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18 August 2016 Cold and Hot Slumped Glass Optics with interfacing ribs for high angular resolution x-ray telescopes
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The Slumped Glass Optics technology, developed at INAF/OAB since a few years, is becoming a competitive solution for the realization of the future X-ray telescopes with a very large collecting area, e.g. the approved Athena, with more than 2 m2 effective area at 1 keV and with a high angular resolution (5’’ HEW). The developed technique is based on modular elements, named X-ray Optical Units (XOUs), made of several layers of thin foils of glass, previously formed by direct hot slumping in cylindrical configuration and then stacked in a Wolter-I configuration, through interfacing ribs. The latest advancements in the production of thin glass substrates may allow a great simplification of this process, avoiding the preforming step via hot slumping. In fact, the strength and the flexibility of glass foils with thickness lower than 0.1 mm allow their bending up to very small radius of curvature without breaking. In this paper we provide an update of the project development, reporting on the last results achieved. In particular, we present the results obtained on several prototypes that have been assembled with different integration approaches.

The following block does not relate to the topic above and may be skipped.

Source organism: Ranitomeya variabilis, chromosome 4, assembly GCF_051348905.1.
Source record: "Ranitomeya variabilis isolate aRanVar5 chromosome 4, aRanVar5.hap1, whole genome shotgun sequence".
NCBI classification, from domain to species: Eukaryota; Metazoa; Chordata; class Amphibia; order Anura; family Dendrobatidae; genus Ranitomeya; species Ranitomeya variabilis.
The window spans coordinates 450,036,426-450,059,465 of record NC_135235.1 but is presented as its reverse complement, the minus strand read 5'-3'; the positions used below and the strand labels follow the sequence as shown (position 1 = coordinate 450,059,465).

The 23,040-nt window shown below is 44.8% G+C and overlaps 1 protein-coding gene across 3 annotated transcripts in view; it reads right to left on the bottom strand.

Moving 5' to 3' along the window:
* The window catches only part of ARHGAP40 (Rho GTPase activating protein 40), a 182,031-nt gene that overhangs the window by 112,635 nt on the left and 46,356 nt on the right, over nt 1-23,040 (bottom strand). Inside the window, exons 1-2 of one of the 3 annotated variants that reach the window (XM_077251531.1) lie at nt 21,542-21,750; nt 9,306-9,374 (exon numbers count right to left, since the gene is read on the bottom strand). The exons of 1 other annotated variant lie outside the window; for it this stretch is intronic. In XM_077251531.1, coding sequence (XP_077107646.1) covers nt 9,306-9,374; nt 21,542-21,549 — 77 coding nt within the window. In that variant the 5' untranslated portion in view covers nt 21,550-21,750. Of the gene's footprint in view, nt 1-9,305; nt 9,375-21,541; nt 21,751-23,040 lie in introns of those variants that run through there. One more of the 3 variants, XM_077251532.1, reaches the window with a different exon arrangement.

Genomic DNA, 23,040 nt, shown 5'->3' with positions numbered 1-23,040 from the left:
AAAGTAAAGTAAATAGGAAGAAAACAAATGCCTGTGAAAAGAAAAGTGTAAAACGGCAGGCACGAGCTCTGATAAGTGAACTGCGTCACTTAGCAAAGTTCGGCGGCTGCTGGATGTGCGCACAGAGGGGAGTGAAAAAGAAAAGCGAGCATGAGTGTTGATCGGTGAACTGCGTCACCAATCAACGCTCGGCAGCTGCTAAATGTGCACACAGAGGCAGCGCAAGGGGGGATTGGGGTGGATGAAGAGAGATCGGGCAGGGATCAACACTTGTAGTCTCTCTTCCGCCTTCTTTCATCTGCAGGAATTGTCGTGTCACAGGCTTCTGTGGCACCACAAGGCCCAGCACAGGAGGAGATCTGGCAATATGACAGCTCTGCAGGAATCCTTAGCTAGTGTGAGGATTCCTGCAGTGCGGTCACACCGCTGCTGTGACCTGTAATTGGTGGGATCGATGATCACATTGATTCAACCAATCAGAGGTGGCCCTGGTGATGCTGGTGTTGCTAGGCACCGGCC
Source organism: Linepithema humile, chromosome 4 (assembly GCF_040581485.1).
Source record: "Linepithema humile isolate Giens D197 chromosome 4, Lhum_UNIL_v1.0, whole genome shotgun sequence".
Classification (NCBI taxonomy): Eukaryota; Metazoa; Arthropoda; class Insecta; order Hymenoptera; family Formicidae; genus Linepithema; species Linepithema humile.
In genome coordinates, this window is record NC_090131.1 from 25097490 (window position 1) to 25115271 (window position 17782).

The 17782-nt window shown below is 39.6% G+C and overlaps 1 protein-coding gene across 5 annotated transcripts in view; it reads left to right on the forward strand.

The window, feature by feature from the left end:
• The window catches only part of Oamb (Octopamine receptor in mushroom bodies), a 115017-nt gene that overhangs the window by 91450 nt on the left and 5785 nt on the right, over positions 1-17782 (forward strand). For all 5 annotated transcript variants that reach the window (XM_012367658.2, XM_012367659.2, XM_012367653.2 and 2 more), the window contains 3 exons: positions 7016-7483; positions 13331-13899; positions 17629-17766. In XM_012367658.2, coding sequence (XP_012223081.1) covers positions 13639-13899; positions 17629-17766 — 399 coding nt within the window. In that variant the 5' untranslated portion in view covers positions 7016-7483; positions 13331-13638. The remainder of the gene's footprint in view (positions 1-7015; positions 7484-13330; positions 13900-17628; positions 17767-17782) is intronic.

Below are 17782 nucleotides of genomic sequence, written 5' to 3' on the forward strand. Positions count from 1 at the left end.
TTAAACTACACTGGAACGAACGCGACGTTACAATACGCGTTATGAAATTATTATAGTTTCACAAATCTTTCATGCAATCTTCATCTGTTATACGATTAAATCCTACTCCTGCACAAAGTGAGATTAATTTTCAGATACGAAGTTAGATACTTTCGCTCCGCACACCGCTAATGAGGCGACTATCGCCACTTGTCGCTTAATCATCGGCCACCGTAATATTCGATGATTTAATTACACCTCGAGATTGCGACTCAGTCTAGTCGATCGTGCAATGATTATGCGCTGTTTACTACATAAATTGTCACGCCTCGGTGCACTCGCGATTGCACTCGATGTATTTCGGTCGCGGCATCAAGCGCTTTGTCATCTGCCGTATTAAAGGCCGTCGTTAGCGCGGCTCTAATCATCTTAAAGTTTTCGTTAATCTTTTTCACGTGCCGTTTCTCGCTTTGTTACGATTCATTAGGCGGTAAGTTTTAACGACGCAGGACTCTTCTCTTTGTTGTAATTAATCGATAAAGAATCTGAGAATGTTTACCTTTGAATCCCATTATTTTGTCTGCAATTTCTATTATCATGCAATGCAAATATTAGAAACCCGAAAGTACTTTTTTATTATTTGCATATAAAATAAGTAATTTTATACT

© (2016) COPYRIGHT Society of Photo-Optical Instrumentation Engineers (SPIE). Downloading of the abstract is permitted for personal use only.
M. Civitani, S. Basso, M. Ghigo, G. Pareschi, B. Salmaso, D. Spiga, G. Vecchi, R. Banham, E. Breuning, V. Burwitz, G. Hartner, and B. Menz "Cold and Hot Slumped Glass Optics with interfacing ribs for high angular resolution x-ray telescopes", Proc. SPIE 9905, Space Telescopes and Instrumentation 2016: Ultraviolet to Gamma Ray, 99056U (18 August 2016);

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